CloudFormation: How to set Deletion Policy to Retain for production only?

Yan Cui

I help clients go faster for less using serverless technologies.

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It’s a good practice to use CloudFormation’s deletion policy to protect stateful resources such as DynamoDB tables or RDS databases from accidental deletions. Such as when someone accidentally deletes a CloudFormation stack!

As I discussed previously [1], this is a much better way to guard against these accidental data losses than separating stateful and stateless resources into different stacks. After all, how we think about infrastructure vs. code needs to evolve in the serverless era [2]. That separation is no longer so clear-cut.

The problem with CloudFormation deletion policies

But using DeletionPolicy on stateful resources causes friction with another common practice in serverless development – using ephemeral (or temporary) environments [3].

If you set DeletionPolicy to Retain, these resources will linger when you delete the temporary environment.

In practice, you only need to use CloudFormation deletion policies in production. That’s the only environment where it’s necessary.

So, how do we do that?

The CDK solution

CDK gives you the full power of a general-purpose programming language (even though it’s often overkill [4]). So it’s trivial to do this in a CDK application:

  1. Pass the environment name as either a CloudFormation parameter or context variable.
  2. Set the removalPolicy inside an if block like this:
if (environment === 'prod') {
  myTable.removalPolicy = cdk.RemovalPolicy.RETAIN
}

When you have branch logic like this in your CDK code, you should add unit tests for them.

And instead of using magic strings like “prod”, you should also capture constants as enums.

Additionally, you can use CDK Aspects to select multiple resources and update their policy in one go. Check out this article [5] by Wojciech Matuszewski for more details.

Serverless / SAM / CloudFormation solution

For the Serverless Framework, SAM or CloudFormation, you can do this:

  1. Add an Environment CloudFormation parameter. (not needed for the Serverless Framework because it has a built-in stage parameter)
  2. Add an IsProd condition.
  3. Use the !If intrinsic function, so DeletionPolicy is set to Retain when the Environment is “prod”, else set it to Delete.

Like this:

Parameters:
  Environment:
    Type: String
    Default: dev
    Description: Environment name, e.g. dev, test, prod

Conditions:
  IsProd: !Equals [ !Ref Environment, "prod" ]

Resources:
  MyTable:
    Type: AWS::DynamoDB::Table
    DeletionPolicy: !If [ "IsProd", "Retain", "Delete" ]
    Properties:
      ...

For the Serverless Framework, you can skip step 1 because it has a built-in sls:stage parameter. So the IsProd condition becomes:

Conditions:
  IsProd: !Equals [ "${sls:stage}", "prod" ]

DynamoDB DeletionProtectionEnabled attribute

I have used DynamoDB in the examples above. But it’s worth pointing out that DeletionPolicy is actually not the most effective protection against data loss for DynamoDB.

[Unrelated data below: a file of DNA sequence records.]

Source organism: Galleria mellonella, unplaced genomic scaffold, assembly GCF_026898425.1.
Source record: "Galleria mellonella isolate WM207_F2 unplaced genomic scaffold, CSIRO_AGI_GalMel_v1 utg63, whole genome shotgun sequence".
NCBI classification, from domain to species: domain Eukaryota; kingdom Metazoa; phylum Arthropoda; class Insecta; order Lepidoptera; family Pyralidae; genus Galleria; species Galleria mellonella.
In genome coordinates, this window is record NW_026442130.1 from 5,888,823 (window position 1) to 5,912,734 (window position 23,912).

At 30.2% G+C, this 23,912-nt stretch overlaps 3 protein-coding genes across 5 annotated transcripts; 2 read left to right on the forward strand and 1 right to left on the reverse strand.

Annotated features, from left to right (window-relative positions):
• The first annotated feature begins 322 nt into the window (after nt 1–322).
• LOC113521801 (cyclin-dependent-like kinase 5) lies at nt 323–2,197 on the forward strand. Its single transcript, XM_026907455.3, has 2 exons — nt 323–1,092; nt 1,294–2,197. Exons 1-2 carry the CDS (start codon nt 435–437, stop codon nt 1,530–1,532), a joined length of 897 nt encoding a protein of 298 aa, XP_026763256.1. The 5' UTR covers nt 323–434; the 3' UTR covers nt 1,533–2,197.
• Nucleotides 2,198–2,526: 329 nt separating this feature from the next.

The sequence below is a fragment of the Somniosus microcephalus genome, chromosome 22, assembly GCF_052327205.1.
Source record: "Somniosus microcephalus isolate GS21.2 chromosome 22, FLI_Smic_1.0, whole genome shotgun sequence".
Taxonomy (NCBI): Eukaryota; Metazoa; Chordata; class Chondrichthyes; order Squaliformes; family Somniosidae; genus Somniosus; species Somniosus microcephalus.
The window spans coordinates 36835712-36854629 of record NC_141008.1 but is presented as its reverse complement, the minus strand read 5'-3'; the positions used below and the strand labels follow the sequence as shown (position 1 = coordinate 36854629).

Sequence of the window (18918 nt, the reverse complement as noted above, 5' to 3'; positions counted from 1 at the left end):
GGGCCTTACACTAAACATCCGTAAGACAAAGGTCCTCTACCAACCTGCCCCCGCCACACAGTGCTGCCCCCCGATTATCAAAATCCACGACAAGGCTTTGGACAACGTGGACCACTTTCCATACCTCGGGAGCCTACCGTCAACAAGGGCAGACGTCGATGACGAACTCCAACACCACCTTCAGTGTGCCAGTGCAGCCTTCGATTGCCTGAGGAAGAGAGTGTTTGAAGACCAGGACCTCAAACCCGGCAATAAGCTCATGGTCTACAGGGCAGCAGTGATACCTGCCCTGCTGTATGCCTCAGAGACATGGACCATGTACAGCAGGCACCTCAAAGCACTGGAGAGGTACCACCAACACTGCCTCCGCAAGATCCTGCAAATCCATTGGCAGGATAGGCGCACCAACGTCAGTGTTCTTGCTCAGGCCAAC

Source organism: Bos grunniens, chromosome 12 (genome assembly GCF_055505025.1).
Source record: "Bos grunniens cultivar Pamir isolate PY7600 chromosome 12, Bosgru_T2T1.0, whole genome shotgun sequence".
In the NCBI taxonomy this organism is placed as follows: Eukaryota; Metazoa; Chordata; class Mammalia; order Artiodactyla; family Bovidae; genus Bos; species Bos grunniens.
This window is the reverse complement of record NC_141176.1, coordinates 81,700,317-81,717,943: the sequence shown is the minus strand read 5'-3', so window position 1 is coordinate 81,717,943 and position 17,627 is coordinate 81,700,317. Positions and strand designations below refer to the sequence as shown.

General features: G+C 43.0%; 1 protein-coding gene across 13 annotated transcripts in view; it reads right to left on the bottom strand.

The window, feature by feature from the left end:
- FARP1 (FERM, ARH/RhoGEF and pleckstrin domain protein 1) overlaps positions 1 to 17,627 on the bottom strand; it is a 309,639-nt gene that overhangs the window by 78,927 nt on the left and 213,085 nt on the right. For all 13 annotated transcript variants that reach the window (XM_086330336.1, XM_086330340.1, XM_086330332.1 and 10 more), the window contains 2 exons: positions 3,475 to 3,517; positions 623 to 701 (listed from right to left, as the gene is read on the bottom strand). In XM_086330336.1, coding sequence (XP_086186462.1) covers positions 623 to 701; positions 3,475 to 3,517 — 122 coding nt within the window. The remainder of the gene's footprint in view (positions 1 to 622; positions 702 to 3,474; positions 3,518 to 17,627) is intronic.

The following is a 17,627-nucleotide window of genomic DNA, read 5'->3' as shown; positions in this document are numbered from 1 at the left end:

For starters, it doesn’t guard against someone deleting a DynamoDB table in the console or programmatically through the AWS CLI or SDK.

Fortunately, DynamoDB also has the DeletionProtectionEnabled [6] attribute. When enabled, it protects the table from accidental deletion by any user or process.

Moreover, DynamoDB offers other protections against data loss, such as point-in-time recovery and exporting data to S3.

Having said that, DeletionPolicy is still a very useful tool for other services such as S3, EventBridge, SQS, SNS, etc.

Use RetainExceptOnCreate instead of Retain

Another thing to consider is that the new RetainExceptOnCreate deletion policy (announced in July 2023) has superseded the Retain deletion policy. These days, it should be used as a stand-in replacement for the Retain deletion policy.

Build it into your Platform

Instead of every team having to remember to do this with every project and every stateful resource, it might be better to make this a feature of your cloud platform.

Lars Jacobsson gave us an example of what that might look like using a CloudFormation macro.

If you need a refresher on CloudFormation macros and what they can do, then please check out this article [7] by Alex DeBrie

Wrap up

Finally, I want to thank Hala Al Aali for asking me about this in my Testing Serverless Architectures [8] course.

Many students have encountered this common problem. I hope this article has helped you. If you want to learn more about building serverless applications for the real world, check out my upcoming workshops [9].

Links

[1] This is why you should keep stateful and stateless resources together

[2] Are we getting infrastructure all wrong in the Serverless era?

[3] Serverless Ephemeral (Temporary) Environments Explained

[4] Are You Ready for This? Top 5 Earth-Shattering Pros and Cons of AWS CDK

[5] Enforcing compliance with AWS CDK Aspects

[6] DynamoDB’s DeletionProtectionEnabled attribute

[7] How and Why to use CloudFormation Macros

[8] Testing Serverless Architectures course

[9] Production-Ready Serverless workshop

Whenever you’re ready, here are 4 ways I can help you:

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  2. Do you want to know how to test serverless architectures with a fast dev & test loop? Check out my latest course, Testing Serverless Architectures and learn the smart way to test serverless.
  3. I help clients launch product ideas, improve their development processes and upskill their teams. If you’d like to work together, then let’s get in touch.
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